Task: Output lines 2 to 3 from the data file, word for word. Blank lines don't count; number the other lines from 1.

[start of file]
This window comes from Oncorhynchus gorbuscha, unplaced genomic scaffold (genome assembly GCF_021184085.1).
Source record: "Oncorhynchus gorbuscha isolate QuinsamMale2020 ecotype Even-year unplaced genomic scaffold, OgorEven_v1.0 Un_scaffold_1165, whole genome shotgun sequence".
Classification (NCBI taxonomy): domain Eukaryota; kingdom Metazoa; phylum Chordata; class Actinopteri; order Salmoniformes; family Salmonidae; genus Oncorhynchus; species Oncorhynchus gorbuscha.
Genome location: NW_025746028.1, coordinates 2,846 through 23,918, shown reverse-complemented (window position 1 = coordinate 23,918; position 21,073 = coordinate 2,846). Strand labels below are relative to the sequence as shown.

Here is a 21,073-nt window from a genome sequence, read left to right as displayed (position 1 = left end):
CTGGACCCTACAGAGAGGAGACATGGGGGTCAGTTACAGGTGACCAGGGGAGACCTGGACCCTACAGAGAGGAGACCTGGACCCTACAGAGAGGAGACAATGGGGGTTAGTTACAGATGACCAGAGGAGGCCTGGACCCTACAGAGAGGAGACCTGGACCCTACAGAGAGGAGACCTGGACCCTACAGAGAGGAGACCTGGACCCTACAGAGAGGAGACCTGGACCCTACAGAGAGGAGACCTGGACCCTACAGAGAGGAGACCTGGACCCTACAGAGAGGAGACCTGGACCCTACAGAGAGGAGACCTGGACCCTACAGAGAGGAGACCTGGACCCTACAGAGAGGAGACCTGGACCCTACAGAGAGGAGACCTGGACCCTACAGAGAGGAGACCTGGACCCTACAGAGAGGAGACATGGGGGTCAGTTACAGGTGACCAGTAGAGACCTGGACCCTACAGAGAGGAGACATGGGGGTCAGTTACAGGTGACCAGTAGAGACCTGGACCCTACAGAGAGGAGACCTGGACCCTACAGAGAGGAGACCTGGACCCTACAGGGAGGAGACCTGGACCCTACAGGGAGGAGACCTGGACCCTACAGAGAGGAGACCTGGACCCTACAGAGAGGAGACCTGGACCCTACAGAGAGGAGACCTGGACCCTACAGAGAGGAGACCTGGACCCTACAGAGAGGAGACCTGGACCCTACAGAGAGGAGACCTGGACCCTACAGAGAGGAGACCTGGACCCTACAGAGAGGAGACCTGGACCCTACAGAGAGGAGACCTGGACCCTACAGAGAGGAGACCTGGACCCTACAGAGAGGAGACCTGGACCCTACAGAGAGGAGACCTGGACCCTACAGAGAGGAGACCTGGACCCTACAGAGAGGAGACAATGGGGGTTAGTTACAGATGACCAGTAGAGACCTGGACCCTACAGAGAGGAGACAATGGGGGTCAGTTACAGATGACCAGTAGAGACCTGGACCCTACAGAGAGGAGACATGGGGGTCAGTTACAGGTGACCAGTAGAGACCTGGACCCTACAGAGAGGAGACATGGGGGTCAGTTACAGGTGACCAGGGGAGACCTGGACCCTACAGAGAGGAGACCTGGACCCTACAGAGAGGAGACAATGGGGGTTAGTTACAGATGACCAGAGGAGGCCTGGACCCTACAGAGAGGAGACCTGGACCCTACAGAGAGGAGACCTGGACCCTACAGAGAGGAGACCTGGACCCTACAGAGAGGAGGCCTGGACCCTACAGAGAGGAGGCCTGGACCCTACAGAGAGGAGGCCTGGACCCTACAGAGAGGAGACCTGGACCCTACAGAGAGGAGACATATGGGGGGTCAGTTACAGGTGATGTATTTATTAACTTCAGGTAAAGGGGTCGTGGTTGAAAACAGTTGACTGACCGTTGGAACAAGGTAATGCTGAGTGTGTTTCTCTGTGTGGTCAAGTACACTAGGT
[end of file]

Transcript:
Source record: "Oncorhynchus gorbuscha isolate QuinsamMale2020 ecotype Even-year unplaced genomic scaffold, OgorEven_v1.0 Un_scaffold_1165, whole genome shotgun sequence".
Classification (NCBI taxonomy): domain Eukaryota; kingdom Metazoa; phylum Chordata; class Actinopteri; order Salmoniformes; family Salmonidae; genus Oncorhynchus; species Oncorhynchus gorbuscha.